Covid-19 cases are at an all-time high this week, hitting more than 26,000 cases on Feb 22.
While the surge is expected – both co-chairs of the Multi-ministry Task Force Ong Ye Kung and Lawrence Wong had predicted it – and symptoms are mostly mild, healthcare workers are under pressure to cope with the number of patients seeking medical help.
The Ministry of Health (MOH) even published a note, calling for public assistance, saying: “Hospitals, polyclinics and General Practitioner (GP) clinics are very busy, and healthcare workers are under severe pressure. It may take a few weeks before the transmission wave peaks and subsides.”
On its part, it had already implemented a slew of measures to help ease the load:
- Ramping up capacity in our hospitals
- Right-siting patients at COVID-19 Treatment Facilities (CTFs) as much as possible
- Spreading patient load to private hospitals
- Allowing residents in nursing homes to recover in-situ
- Supplementing our healthcare manpower with the SG Healthcare Corps as well as Singapore Armed Forces (SAF) medics
- Adjusting health protocols to allow more patients to be able to recover at home
To ride out the Omicron wave, everyone plays a part
You should not rush to the hospital emergency department if it’s not an emergency. Emergency department resources are prioritised for those who need it. If you are not an emergency case, you will be directed to other clinics for further assessment, which ultimately is just a waste of time for both parties.
If you have mild or no symptoms but tested positive, you can self-recover at home, under Protocol 2. If you require medical attention, you can visit the GPs. The Straits Times reported on Feb 24 that clinics have extended working hours to cope with the surge. MOH also said that Public Health Preparedness Clinics (PHPCs) will operate longer with effect from Feb 25 to Mar 10, 2022.
You can even consult a doctor virtually. Click here to find out the list of telemedicine providers.
Employers should not ask for medical certificates from employees who test positive for Covid-19. Many patients are visiting hospitals, polyclinics and GPs to get an Antigen Rapid Test (ART) conducted by a medical professional and documented in MOH’s records, or to request for a medical certificate. This has added significant pressure on the healthcare workers’ workload.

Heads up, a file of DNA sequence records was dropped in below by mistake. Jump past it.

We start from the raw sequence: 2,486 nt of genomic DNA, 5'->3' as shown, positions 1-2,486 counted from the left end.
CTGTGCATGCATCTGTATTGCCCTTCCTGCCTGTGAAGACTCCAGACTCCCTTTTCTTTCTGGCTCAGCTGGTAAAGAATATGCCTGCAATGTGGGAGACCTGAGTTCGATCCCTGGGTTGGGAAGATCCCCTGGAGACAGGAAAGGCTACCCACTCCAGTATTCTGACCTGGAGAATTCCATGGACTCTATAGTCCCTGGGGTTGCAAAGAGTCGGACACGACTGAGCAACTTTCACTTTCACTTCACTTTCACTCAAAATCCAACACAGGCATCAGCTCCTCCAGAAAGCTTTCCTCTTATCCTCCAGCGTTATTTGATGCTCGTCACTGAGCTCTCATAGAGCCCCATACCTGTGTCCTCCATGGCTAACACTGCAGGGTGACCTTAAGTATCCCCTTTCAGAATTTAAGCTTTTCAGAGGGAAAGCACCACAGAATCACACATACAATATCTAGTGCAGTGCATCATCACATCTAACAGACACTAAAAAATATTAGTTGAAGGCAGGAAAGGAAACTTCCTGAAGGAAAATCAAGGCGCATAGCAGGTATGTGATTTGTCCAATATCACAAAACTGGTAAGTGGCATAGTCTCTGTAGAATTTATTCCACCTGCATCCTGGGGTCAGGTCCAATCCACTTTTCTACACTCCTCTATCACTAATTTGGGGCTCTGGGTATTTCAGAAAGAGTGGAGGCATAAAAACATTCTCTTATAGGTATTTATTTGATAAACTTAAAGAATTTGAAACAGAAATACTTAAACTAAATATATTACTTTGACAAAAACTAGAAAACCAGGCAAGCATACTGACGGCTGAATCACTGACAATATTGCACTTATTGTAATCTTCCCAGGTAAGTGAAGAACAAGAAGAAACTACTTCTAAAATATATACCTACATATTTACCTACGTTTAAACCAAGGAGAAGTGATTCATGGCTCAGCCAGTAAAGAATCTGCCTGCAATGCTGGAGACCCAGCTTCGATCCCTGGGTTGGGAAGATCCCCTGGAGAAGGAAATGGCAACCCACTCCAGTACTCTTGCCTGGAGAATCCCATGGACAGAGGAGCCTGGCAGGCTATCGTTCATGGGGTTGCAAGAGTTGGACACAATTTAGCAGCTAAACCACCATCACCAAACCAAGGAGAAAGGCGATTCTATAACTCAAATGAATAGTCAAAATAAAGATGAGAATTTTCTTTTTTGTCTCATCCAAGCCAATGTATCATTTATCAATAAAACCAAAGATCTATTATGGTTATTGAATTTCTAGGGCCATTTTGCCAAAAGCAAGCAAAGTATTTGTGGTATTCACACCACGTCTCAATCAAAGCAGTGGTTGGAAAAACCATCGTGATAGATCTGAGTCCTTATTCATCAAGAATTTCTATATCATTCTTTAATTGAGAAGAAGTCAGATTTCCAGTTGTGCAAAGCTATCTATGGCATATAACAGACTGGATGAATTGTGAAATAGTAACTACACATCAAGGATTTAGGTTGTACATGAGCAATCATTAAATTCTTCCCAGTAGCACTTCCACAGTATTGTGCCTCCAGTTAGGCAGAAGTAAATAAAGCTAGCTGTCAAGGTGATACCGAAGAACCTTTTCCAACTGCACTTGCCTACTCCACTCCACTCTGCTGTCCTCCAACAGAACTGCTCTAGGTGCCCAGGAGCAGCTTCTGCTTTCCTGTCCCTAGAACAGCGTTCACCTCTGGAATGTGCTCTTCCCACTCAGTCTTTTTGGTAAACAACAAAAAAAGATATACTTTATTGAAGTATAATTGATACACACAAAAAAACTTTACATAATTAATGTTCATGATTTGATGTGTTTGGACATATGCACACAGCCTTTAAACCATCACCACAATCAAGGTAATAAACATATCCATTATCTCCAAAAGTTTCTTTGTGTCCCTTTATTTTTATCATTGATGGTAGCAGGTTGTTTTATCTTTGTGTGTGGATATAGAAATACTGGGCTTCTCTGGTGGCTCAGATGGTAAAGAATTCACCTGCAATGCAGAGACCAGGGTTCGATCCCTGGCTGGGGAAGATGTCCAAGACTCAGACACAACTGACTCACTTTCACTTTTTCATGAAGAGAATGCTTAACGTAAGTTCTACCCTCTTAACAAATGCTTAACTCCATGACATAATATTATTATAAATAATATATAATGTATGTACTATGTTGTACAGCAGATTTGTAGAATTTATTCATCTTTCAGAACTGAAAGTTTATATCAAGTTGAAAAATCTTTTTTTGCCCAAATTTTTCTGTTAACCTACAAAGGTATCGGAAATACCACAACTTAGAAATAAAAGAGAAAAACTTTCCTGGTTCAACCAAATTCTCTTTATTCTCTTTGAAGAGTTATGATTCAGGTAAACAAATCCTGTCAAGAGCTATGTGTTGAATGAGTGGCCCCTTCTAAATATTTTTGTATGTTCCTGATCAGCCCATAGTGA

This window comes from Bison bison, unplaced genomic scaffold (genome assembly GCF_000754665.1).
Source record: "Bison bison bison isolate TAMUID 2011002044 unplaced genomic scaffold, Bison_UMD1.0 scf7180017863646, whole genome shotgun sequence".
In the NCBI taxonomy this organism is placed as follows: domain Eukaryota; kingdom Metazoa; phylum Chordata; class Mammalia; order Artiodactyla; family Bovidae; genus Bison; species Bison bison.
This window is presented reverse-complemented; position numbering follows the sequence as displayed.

In fact, Manpower Minister Tan See Leng said on Feb 22 that there’s no need to ask employees down with Covid for a medical certificate.
The government will continue to support healthcare workers.
In a letter addressed to healthcare workers dated Feb 21, Health Minister Ong Ye kung said the ministry and healthcare workers’ management will continue to do their best to support healthcare workers.
Sick leave of healthcare workers can be recorded as hospitalisation leave during this period at the request of the Healthcare Services Employees Union, he added.
“For our healthcare workers, whether Delta or Omicron, I know your workload has been heavy. But MOH and the Multi-Ministry Taskforce will also need to continue to explain to the public that Omicron is less severe than Delta because from the public’s point of view, they need to know that Omicron poses less of a risk. That way, they can respond to the infection wave calmly, recovering from home when their symptoms are mild, instead of rushing to the hospitals,” he wrote.
The MTF also decided to postpone the changes to the existing Covid-19 safe management measures to a later date due to the surge and the extensive work involved in going through the detailed rules across different settings, announced MOH on Feb 24.
Cover photo credit: Tan Tock Seng Hospital and Singapore General Hospital via NUS